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The Desert willow grows into a large deciduous shrub to medium size tree with a low branching habit, usually from 15-20 ft. in height and spread. Rarely older individuals can be over 30 ft. tall. Long narrow linear leaves are 5 in. long and drop under moisture stress as well as during winter. Colorful trumpet-shaped flowers are white, pink or purple with purple and yellow throat markings. These flowers are fragrant and occur for several weeks from mid spring into summer. Some plants produce large numbers of long bean-type seed pods that persist on branches during winter.

Desert willow is native to high and low desert regions from Southern California to Texas and south into Mexico. It has proven to be a highly adaptable plant for use in Inland Empire gardens and landscapes, tolerating heat, cold, wind and summer drought. It has a graceful and open foliage habit that is useful for courtyard and southwestern style garden plantings. Young plants grow quickly and benefit from pruning to control form.

In recent years nurseries have introduced a number of new cultivars that offer a range of plant sizes, growth habits, flower colors and fewer seed pods. Some of the popular cultivars are: C. l. 'Burgundy' is a robust selection, 20-25 ft. tall with striking pale and dark purple flowers; C. l. 'Warren Jones' grows to 20 ft. in size, has an open branching habit and shaggy bark, and light pink flowers have ruffled edges; C. l. 'White Storm' is a small and delicate selection to 15 ft. tall that produces pure white flowers.

Water Needs

The Desert willow is well adapted to all parts of the Inland Empire where it can be sustained with normal winter rainfall and low amounts of summer water. Periodic deep water is recommended in summer; this will sustain the best flowering performance and help maintain good foliage character. The chart below provides a baseline irrigation schedule for this species. It should be noted there are several winter months marked by an asterisk (*) when rains can provide sufficient moisture and irrigation is not needed. The high and low range of moisture indicates it can grow with varying amounts of water depending upon exposure conditions and size.

Irrigation Schedule and Graph

Low Water Use Plants

Irrigation Schedule 2

  Jan* Feb* Mar* Apr May Jun Jul Aug Sep Oct Nov* Dec*
Runs per Month 0x to 2x 0x to 2x 0x to 2x 1x to 2x 1x to 2x 1x to 2x 1x to 2x 1x to 2x 1x to 2x 1x to 2x 0x to 2x 0x to 2x
Inches per Run 1" 1" 1" 1" 1" 1" 1" 1" 1" 1" 1" 1"
Inches per Month 0" to 2" 0" to 2" 0" to 2" 1" to 2" 1" to 2" 1" to 2" 1" to 2" 1" to 2" 1" to 2" 1" to 2" 0" to 2" 0" to 2"

Range of supplemental summer water: 7"-14"
Range of supplemental winter water: 0"-10"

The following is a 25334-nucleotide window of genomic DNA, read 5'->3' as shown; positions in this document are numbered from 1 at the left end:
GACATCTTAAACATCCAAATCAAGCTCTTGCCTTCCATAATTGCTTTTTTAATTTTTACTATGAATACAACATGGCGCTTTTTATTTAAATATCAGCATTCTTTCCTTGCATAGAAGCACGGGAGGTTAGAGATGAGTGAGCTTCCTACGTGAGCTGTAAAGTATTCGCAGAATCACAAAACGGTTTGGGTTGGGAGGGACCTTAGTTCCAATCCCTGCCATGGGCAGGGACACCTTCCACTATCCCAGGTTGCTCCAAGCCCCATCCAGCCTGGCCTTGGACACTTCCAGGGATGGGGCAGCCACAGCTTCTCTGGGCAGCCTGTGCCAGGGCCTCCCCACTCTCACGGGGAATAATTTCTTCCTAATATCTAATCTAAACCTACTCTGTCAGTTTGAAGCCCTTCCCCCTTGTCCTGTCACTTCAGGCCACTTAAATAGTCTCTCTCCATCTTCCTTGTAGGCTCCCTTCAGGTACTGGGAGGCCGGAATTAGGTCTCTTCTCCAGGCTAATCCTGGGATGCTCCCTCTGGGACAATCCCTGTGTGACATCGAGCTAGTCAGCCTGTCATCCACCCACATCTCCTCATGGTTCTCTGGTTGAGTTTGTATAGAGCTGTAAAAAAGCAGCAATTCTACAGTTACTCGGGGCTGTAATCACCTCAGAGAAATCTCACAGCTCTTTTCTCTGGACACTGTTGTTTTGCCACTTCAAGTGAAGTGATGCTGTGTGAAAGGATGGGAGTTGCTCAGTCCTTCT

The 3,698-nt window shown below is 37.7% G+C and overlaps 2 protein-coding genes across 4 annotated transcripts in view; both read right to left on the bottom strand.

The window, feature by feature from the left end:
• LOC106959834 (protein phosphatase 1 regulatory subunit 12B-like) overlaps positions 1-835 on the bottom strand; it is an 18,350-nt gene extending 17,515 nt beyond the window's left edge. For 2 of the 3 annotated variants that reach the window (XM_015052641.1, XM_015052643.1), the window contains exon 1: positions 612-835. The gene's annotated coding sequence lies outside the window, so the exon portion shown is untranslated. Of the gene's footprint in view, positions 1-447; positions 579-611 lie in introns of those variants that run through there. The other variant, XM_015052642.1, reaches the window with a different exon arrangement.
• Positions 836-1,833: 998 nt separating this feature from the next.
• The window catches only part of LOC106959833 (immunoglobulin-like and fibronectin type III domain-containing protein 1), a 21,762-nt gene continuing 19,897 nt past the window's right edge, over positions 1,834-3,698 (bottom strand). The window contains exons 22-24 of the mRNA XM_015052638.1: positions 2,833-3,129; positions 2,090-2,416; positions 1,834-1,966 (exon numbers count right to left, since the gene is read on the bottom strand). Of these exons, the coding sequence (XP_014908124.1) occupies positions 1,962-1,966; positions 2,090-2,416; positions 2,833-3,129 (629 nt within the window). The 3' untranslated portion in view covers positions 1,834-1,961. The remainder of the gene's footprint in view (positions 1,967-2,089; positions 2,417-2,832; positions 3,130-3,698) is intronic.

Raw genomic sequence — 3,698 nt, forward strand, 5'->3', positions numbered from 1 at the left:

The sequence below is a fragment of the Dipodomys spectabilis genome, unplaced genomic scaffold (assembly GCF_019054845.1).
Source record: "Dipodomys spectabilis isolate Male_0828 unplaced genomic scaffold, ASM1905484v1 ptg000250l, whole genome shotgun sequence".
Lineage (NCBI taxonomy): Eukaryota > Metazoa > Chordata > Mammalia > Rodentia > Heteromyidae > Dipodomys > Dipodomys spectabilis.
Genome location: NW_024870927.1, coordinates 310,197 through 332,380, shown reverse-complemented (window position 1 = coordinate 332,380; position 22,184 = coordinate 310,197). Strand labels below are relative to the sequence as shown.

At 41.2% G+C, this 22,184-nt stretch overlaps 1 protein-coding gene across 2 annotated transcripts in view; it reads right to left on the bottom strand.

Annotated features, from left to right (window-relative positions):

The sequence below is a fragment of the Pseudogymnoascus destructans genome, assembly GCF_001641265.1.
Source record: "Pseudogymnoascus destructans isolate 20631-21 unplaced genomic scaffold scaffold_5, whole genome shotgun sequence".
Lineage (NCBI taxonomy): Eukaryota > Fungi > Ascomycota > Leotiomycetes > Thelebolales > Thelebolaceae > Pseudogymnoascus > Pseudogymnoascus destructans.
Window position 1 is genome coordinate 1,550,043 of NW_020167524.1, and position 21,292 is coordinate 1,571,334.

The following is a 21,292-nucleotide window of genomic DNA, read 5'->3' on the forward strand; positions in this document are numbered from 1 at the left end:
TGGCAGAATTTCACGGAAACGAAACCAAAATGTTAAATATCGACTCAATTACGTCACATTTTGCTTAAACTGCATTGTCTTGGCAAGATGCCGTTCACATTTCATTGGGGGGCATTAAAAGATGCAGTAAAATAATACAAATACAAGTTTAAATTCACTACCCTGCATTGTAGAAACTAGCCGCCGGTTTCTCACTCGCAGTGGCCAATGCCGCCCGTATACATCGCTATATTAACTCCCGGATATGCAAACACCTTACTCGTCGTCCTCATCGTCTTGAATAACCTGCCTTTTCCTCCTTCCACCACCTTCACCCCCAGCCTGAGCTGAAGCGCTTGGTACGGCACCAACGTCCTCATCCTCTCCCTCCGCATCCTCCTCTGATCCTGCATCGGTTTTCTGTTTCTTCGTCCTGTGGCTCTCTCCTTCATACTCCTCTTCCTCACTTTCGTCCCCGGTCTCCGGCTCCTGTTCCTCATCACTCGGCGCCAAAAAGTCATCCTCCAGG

Jan* Feb* Mar* Apr May Jun Jul Aug Sep Oct Nov* Dec*
For more information on how to use this Irrigation Schedule and Graph, follow this link.

For information how to calculate your irrigation system’s schedule and precipitation rate, please follow this link.

Plant Properties

Plant Type: Tree, Native
Foliage Character: Winter deciduous, Drought deciduous
Habit: Upright, Open, Mounding, Low-branching
Growth Rate: Moderate
Height: 15 ft. - 30 ft. (rarely)
Width: 15 ft. - 20 ft.
Water Needs: Low 2
Foliage Color: Bright green
Flower Color: Pink, White, Purple
Flower Season: Summer, Spring
Soil Adaptations: Well-draining soil, Sand, Deep soil, Clay
Exposure Adaptations: Heat, Frost, Drought, Aridity, All day sun
Function: Wildlife value, Specimen, Shade Tree, Screening, Raised planters, Parks and open space, Foundations, Flowering accent plant, Background plant, Attracts bees, Attracts butterflies


Prune when dormant in winter as needed. While this is seen in built landscapes as either a single trunk or a multi-trunk tree, desert willows are really best grown as multi-trunk or low branching trees. Desert willows purchased as a single trunk tree often develop a significant lean in the first few years after planting and just look funny. Multi-trunk or low branching trees may be selectively pruned by removing branches when young to set up a nice, semi-open form. Desert willows can be coppiced if needed, by cutting the trunk(s) all the way to the ground, preferably in the winter. In the spring, multiple vigorous shoots will emerge and quickly form new branches. A single trunk desert willow was planted outside the Waterwise Community Center offices. It developed a severe lean as described above. After being cut to the ground, it regrew as a beautiful multi-trunk specimen which looks better than ever before. With the exception of some specific cultivars, most desert willows hold on to their dried seed pods into the winter after the tree looses its leaves. I consider them ornaments and wildlife food. They bother some people. These people can spend their time pruning them off if they really want to (S).



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